At the Writing Desk opens with a nice set of pieces, first a brief account from a narrator following an Alpine guide on a mountain climb (the peak: Großelend -- 'big misery'), the next then switching to the tour guide's narration, as he describes leading the tourist (pretty much right into the abyss: "Abyss is my cue", he notes ...). Only then do we find ourselves at the writing desk, the writer coming to the fore, admitting:
A tour guide in front of me ? A tourist standing before an abyss ? Where's this all headed ? With statements and gimmicks like these -- gimmicks ? What am I saying ? These are some shady tricks our author's got up his sleeve
But the author takes some pride in his shady tricks, too, showing them off where he can (and it's his book, so he can, all the time).
He is a frustrated author: frustrated by how underappreciated he is, by the ridiculous actors strutting on the national stage -- the political and cultural ones -- and by the endemic corruption of the capitalist-political leadership. He's also a disappointed, paranoid author:
For years now there's been a conspiracy against me, it's been objectively verified, a conspiracy of the so-called literary public -- no, it's bigger than that: it's a worldwide conspiracy, a worldwide literary ... no, a Weltliteratur conspiracy ! My books don't get translated. I've hardly had a letter in years. When the phone rings, it's only because there's been a misunderstanding, or it's regarding some triviality, or the line simply goes dead.
Critics and -- especially -- populist authors are bashed -- Patrick Süskind's worldwide mega-bestseller Perfume is a particular sorepoint, but even local would-be activist authors such as Peter Turrini get theirs. Looming largest, of course, is Thomas Bernhard, who can't be derided like the others: 'Pope Thomas Bernhard II' he styles himself at one point ("Or would I rather be Alfred Döblin or Albert Ehrenstein this time ?") -- or even sees himself connected to the master, (ever so briefly) imagining himself inhabiting his work:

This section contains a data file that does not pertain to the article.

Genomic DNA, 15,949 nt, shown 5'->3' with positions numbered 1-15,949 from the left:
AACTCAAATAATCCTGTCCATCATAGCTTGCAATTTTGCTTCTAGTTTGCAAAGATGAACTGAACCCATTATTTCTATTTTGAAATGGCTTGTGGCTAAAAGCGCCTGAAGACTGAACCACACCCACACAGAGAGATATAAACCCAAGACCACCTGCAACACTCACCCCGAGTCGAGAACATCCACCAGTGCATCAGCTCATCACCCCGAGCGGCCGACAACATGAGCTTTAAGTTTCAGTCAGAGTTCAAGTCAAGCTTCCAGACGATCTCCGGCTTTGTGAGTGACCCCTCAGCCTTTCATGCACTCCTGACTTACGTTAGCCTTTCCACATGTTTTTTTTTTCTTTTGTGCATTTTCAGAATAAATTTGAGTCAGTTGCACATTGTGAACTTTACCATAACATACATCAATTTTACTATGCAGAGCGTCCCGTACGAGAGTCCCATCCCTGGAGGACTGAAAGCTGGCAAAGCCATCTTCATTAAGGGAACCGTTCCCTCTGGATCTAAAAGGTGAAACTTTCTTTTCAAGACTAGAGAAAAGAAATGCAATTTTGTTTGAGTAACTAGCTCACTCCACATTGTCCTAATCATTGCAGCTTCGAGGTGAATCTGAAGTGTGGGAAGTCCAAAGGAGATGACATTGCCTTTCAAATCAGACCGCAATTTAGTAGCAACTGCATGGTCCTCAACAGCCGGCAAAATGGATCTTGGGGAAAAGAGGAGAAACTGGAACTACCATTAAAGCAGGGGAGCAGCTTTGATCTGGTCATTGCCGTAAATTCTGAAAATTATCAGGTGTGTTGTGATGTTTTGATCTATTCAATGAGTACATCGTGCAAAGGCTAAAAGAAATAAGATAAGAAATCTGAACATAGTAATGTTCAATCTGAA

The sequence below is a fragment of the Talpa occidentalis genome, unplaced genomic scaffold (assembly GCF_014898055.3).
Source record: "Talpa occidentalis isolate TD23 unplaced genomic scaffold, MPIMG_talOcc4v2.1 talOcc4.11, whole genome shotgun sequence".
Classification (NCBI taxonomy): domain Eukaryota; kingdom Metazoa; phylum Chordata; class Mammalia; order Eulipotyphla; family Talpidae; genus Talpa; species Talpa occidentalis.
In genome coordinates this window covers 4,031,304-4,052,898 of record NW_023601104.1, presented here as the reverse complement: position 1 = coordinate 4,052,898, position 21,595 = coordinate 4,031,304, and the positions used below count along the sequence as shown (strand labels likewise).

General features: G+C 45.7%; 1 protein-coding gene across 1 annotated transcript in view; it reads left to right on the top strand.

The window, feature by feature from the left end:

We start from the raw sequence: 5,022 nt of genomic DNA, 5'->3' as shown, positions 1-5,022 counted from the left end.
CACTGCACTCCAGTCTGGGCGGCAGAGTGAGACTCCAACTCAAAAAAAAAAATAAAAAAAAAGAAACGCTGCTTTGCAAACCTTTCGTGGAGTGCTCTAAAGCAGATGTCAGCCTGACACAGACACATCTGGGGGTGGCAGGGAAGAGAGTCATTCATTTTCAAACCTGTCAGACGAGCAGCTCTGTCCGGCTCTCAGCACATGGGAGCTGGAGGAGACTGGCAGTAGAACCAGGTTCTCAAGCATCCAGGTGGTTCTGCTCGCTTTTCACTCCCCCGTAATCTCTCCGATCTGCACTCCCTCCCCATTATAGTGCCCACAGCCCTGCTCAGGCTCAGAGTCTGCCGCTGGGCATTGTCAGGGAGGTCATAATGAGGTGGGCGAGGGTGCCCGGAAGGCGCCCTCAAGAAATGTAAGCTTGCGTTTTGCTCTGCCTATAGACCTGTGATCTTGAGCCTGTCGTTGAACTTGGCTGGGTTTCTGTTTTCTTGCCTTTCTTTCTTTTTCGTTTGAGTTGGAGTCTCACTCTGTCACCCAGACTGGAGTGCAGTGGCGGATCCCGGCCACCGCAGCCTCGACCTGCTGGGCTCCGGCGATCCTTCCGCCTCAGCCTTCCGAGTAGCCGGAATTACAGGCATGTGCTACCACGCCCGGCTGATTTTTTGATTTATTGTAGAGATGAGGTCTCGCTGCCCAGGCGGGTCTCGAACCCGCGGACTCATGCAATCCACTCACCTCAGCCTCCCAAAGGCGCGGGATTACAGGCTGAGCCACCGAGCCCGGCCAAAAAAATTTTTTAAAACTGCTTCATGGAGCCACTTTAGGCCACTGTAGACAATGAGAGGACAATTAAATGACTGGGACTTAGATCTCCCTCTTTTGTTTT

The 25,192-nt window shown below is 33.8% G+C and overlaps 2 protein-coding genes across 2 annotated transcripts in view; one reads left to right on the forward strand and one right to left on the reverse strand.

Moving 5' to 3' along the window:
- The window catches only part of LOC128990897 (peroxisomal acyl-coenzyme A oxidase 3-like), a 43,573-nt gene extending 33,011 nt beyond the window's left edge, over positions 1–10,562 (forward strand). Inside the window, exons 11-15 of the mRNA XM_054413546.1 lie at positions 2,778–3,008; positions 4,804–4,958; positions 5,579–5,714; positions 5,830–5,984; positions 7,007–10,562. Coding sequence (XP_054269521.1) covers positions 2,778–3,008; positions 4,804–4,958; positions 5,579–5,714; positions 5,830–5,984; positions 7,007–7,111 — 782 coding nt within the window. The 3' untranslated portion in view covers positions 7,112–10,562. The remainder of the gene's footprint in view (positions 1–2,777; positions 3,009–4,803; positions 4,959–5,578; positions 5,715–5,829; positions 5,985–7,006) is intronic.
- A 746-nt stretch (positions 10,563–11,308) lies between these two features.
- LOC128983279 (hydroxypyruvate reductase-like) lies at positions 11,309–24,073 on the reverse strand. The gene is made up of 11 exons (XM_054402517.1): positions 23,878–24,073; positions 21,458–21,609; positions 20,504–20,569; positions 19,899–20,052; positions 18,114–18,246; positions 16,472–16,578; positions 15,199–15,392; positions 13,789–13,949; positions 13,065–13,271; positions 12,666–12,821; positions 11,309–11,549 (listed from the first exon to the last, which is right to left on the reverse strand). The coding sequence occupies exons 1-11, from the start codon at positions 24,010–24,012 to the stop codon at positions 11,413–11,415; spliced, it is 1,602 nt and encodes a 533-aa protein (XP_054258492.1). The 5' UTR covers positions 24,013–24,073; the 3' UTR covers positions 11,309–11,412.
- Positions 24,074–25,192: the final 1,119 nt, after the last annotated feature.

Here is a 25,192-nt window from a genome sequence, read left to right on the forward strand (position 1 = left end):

Bernhard's narrator, wandering in the middle of the night somewhere between Burgau and Parschallen, found a cap ! And who's to say it wasn't me that lost it ? Nonsense.
The writer wants to write about experience:
I traveled to Germany to experience something. It's with this sentence, returned to my writing desk, that I'll have the chapter begin. But of course, before I can return, I'm going to have to leave.
His beginnings alternate between that and him sitting at his desk, at midnight, as it rains. The variations on this scene amusingly escalate: from the rain beating against the windows to beating against the desk itself to beating: "against the head that is bent over the writing desk". But he also frequently admits to the artifice of it all -- at one point breaking right into his rote beginning and recording in frustration:
It's midnight. Wrong, it isn't midnight at all, it's afternoon, a hot mid-afternoon in mid-April: writing desk, interior, day, the windows are open. -- It was, thus, a cold February night. I was hungry. No, that's a lousy beginning. No access here to anything original.
Kofler's novel is a mix of tirades and an attempt to fashion a fiction. We very much see and experience the writer at work -- at his writing desk, figuratively and literally (and, as the Museum Führer observes: "Show me the desk and I'll give you the man, as we say here in Germany"). At the Writing Desk is a Bernhardian reckoning and accounting -- with nation, history, the corruption of the German and Austrian political and literary establishments, among other things. Among the attacks are many personal ones (including a tirade against Kofler's early publisher Klaus Wagenbach), and much here is very local: Kofler writes as both in-the-know insider and as outsider, without quite achieving Bernhardian universality.
It's an intentionally mad and frayed book, a story of being unable to set down a story, returning again and again to that point of all beginning, at the writing desk. Intentionally Kofler refuses to make his work neat and orderly -- that too is part of the point.
There's a grandness to Kofler's raging, and considerable wit too; even without familiarity with much that he brings into his stories it's quite an enjoyable angry ride -- but it is also a very local (site- and era-specific) and personal book. - M.A.Orthofer
Werner Kofler (1947–2011) was born in Kärnten, Austria, and died in Vienna. He studied education before beginning his writing career, primarily focused upon novels and plays. He was awarded the Arno-Schmidt-Preis in 1996, as well as the Buch.Preis in 2004, among other honors.